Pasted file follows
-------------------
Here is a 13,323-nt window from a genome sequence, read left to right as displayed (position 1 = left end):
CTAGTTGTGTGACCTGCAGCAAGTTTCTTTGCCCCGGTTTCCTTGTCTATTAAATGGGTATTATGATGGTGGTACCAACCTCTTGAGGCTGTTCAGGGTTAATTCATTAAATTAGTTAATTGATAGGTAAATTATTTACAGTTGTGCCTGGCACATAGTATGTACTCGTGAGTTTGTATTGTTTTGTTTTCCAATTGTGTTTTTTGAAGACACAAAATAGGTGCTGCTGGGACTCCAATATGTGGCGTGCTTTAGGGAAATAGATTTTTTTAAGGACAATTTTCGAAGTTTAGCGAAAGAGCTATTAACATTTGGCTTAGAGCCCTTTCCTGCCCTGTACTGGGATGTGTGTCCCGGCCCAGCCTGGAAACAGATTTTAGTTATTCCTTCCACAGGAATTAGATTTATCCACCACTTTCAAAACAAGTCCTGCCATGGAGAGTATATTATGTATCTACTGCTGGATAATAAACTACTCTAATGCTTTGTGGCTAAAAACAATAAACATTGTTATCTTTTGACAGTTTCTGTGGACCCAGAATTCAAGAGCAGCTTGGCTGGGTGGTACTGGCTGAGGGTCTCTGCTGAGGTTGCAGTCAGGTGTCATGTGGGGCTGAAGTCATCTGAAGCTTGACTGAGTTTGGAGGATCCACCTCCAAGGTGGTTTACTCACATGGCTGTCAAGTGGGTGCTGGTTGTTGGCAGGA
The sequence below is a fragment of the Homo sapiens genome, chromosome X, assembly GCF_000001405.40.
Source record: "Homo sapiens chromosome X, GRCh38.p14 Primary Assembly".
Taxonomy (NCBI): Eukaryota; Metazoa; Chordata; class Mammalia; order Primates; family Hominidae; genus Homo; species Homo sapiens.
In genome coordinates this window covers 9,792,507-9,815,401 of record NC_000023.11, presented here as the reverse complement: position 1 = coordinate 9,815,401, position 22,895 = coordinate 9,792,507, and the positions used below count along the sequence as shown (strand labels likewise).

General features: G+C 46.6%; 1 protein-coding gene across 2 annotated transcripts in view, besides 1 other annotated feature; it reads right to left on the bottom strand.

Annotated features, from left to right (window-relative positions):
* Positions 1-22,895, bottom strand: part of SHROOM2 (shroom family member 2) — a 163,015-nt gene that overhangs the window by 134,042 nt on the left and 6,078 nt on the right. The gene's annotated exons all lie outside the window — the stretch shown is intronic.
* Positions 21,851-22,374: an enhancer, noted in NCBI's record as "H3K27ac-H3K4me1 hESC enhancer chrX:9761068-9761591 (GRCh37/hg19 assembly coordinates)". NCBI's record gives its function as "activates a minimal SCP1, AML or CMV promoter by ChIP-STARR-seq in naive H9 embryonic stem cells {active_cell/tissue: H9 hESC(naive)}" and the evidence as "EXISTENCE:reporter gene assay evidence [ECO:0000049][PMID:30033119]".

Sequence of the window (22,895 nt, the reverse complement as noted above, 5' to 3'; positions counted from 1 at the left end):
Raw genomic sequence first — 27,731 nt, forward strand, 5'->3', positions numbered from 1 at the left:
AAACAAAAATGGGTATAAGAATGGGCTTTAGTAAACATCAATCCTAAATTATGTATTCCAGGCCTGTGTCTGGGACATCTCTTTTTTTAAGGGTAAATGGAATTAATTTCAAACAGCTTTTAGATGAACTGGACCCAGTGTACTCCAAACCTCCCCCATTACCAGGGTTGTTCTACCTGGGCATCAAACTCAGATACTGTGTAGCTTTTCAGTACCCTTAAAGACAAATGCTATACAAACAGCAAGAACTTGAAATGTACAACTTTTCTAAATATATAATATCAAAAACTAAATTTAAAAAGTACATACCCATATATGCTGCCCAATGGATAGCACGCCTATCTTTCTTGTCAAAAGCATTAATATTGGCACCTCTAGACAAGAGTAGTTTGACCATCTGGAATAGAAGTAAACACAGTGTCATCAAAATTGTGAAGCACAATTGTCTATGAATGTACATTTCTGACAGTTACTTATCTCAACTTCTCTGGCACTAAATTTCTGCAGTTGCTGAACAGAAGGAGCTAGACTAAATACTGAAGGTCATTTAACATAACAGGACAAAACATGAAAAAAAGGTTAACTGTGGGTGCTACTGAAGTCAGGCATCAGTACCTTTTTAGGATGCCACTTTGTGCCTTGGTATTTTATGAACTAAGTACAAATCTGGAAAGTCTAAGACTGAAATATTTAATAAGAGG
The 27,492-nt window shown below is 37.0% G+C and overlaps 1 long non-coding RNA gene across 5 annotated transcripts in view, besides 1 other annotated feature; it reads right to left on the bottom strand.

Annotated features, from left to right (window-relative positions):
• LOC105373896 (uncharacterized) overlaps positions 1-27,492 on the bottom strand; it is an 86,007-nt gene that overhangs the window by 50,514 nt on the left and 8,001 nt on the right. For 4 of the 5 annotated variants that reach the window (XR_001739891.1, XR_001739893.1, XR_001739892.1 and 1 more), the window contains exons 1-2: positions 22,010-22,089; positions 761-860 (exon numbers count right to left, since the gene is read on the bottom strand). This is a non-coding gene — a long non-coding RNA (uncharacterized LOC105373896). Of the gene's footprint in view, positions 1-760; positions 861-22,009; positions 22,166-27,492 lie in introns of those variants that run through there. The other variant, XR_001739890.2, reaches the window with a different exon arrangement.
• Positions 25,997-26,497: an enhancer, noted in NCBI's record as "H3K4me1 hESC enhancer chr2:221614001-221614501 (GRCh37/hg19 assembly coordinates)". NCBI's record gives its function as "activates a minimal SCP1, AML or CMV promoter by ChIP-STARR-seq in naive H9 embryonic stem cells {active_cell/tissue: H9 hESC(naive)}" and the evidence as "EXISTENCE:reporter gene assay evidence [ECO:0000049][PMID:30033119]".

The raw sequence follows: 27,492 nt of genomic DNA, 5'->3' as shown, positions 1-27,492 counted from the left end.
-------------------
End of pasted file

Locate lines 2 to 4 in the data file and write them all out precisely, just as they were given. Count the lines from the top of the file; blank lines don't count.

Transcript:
CTAGTTGTGTGACCTGCAGCAAGTTTCTTTGCCCCGGTTTCCTTGTCTATTAAATGGGTATTATGATGGTGGTACCAACCTCTTGAGGCTGTTCAGGGTTAATTCATTAAATTAGTTAATTGATAGGTAAATTATTTACAGTTGTGCCTGGCACATAGTATGTACTCGTGAGTTTGTATTGTTTTGTTTTCCAATTGTGTTTTTTGAAGACACAAAATAGGTGCTGCTGGGACTCCAATATGTGGCGTGCTTTAGGGAAATAGATTTTTTTAAGGACAATTTTCGAAGTTTAGCGAAAGAGCTATTAACATTTGGCTTAGAGCCCTTTCCTGCCCTGTACTGGGATGTGTGTCCCGGCCCAGCCTGGAAACAGATTTTAGTTATTCCTTCCACAGGAATTAGATTTATCCACCACTTTCAAAACAAGTCCTGCCATGGAGAGTATATTATGTATCTACTGCTGGATAATAAACTACTCTAATGCTTTGTGGCTAAAAACAATAAACATTGTTATCTTTTGACAGTTTCTGTGGACCCAGAATTCAAGAGCAGCTTGGCTGGGTGGTACTGGCTGAGGGTCTCTGCTGAGGTTGCAGTCAGGTGTCATGTGGGGCTGAAGTCATCTGAAGCTTGACTGAGTTTGGAGGATCCACCTCCAAGGTGGTTTACTCACATGGCTGTCAAGTGGGTGCTGGTTGTTGGCAGGA
The sequence below is a fragment of the Homo sapiens genome, chromosome X, assembly GCF_000001405.40.
Source record: "Homo sapiens chromosome X, GRCh38.p14 Primary Assembly".